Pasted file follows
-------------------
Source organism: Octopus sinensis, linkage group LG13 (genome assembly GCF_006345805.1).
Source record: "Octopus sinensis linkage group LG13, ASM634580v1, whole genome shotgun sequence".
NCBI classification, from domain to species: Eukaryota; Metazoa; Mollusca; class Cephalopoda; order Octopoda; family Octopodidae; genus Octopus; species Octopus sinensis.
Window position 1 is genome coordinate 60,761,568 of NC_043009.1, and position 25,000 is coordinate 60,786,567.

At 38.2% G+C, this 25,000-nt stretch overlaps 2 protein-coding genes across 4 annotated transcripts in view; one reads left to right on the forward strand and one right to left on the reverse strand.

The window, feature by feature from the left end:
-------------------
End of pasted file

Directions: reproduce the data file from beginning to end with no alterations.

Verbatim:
Source organism: Octopus sinensis, linkage group LG13 (genome assembly GCF_006345805.1).
Source record: "Octopus sinensis linkage group LG13, ASM634580v1, whole genome shotgun sequence".
NCBI classification, from domain to species: Eukaryota; Metazoa; Mollusca; class Cephalopoda; order Octopoda; family Octopodidae; genus Octopus; species Octopus sinensis.
Window position 1 is genome coordinate 60,761,568 of NC_043009.1, and position 25,000 is coordinate 60,786,567.

At 38.2% G+C, this 25,000-nt stretch overlaps 2 protein-coding genes across 4 annotated transcripts in view; one reads left to right on the forward strand and one right to left on the reverse strand.

The window, feature by feature from the left end: